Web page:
// Set several styles at once
	color: 'navy',
	'font-weight': 'bold',
	'background-color': '#CCC'

Method: data()

Binding data to elements can be useful in some circumstances, such as when events fire on a list of similar elements and we want access to some data associated with each particular element within the event handler function. Or it can be used to record a previous state of an element so that we are able to restore that state later on.

We will implement this method as a getter and a setter. The setter versions will be chainable. We use a helper clone() function for this function (implemention not shown). This is crucial for preventing accidental modification of the data bound to the element. For instance, without cloning data that we set or retrieve, we can get potentially undesired or unexpected behaviour like this:

// Set some data
elem.data('items', [1,2,3]);

// ... more code ...

// Later on - want to retrieve data
var x = elem.data('items');

// We modify our retrieved array

// But look what happens!
elem.data('items')  // => [1,2,3,4]

So now, with all this in mind, here is the implementation of data():

$DOM_proto.data = function data() {

    var dataProp = '_$DATA_', // where to store data on the element
        a = arguments;

    // Retrieve the data storage on the current element
    var currentData = this.prop(dataProp);

    // If it does not exist, create a new empty object
    if (!currentData) {
        currentData = Object.create(null);
        this.prop(dataProp, currentData);

    // Return all data bound to the current element
    if (a.length === 0)
        return clone(currentData);

    // Remove all data bound to the current element
    if (a[0] === null) {
        this.prop(dataProp, null);
        return this;

    // Set several data keys at once. Use safe method of  calling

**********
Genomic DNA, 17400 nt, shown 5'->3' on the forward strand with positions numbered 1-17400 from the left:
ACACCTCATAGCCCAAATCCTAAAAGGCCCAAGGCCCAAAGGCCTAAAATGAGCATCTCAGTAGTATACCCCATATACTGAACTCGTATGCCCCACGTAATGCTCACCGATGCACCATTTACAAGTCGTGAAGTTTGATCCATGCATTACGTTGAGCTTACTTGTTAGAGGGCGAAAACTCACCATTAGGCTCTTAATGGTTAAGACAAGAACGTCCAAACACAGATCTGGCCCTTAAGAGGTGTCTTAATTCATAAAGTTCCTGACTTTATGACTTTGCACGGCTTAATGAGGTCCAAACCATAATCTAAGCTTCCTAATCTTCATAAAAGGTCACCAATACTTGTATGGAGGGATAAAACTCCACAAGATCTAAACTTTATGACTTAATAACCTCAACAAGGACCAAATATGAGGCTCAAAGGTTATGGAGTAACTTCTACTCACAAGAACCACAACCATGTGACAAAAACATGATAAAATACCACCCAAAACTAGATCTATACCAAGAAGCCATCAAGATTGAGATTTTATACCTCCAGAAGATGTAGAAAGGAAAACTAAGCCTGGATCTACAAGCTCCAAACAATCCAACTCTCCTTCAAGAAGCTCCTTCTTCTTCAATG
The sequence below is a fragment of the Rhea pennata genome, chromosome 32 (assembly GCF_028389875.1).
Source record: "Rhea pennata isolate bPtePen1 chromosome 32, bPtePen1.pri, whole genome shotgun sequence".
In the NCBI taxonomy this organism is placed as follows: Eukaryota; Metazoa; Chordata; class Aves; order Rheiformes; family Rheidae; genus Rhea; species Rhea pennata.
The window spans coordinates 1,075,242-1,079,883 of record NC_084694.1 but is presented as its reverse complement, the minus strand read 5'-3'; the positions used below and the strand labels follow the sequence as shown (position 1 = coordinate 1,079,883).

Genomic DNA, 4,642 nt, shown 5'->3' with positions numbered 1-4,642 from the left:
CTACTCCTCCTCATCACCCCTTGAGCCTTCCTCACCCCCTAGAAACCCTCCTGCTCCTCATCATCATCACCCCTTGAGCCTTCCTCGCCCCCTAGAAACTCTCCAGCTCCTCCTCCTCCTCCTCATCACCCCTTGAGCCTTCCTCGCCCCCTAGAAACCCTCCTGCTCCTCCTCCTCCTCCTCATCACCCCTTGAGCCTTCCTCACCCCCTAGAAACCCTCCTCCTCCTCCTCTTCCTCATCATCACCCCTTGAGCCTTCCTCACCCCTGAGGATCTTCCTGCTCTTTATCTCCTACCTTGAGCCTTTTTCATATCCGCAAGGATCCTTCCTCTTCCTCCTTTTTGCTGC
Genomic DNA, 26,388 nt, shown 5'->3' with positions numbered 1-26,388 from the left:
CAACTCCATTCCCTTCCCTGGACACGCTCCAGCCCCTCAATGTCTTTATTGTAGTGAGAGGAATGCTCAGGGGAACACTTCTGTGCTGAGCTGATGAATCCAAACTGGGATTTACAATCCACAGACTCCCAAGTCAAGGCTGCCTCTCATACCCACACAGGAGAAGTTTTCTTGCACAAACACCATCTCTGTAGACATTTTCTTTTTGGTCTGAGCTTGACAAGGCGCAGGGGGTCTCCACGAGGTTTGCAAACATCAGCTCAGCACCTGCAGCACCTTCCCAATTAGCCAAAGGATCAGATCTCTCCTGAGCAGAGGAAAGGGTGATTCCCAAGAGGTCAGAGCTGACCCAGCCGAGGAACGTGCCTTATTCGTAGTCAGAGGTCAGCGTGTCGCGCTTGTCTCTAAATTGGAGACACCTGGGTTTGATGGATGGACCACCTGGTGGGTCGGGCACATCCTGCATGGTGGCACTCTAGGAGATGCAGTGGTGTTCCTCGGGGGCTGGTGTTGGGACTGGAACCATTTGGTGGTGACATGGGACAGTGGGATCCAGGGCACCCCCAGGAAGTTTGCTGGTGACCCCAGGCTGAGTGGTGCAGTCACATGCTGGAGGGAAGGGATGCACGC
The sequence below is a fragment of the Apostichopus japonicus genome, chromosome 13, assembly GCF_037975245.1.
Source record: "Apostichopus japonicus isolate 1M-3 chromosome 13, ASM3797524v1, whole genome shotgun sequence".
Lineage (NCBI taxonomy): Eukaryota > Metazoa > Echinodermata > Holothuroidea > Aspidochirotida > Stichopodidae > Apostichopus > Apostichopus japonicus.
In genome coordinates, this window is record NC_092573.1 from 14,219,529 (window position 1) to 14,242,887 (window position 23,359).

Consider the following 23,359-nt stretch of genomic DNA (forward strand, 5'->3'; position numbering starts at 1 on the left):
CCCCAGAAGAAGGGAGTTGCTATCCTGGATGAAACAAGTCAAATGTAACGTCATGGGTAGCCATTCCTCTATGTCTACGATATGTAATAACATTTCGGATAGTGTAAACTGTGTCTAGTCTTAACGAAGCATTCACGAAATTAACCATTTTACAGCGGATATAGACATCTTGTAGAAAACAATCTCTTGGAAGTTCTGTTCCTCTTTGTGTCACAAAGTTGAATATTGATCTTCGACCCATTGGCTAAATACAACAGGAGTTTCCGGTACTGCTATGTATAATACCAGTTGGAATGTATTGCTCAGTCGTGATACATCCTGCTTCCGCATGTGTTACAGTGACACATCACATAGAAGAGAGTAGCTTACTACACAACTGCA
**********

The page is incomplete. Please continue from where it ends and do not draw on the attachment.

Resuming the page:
// `hasOwnProperty` in case the user decides for some reason
    // to set a data value using `hasOwnProperty` as the key.
    if (typeof a[0] === 'object') {

        for (key in a[0]) {
            if (Object.prototype.hasOwnProperty.call(a[0], key))
                currentData[key] = clone(a[0][key]);

        return this;


    // If first argument specified and not null or object, must be string
    if (typeof a[0] !== 'string')
        throw new Error('Data keys must be string values');

    // Retrieve a data value by key
    if (a.length === 1)
        return currentData ? clone(currentData[a[0]]) : undefined;

    // We want to set a single data key - only primitive types
   currentData[a[0]] = clone(a[1]);

    return this;


Just like with our css() implementation, we have writted the data() method so that it can be called in a variety of ways. There are 2 getter versions and 2 setter versions. For example:

var myDiv = $DOM('#myDiv')[0];

// Get all data as an object
var allData = myDiv.data();

// Get a particular value by key
var state = myDiv.data('state');

// Set a particular key and value
myDiv.data('state', 'inactive');

// Set multiple keys and values at once
	x: 200,
	y: 50,
	x: 3

That concludes the construction of our own DOM utility. There are of course other methods you may think are useful that I haven't included. Feel free to grab the code from my GitHub page (link at the top of this post) and try to implement your own methods if you like!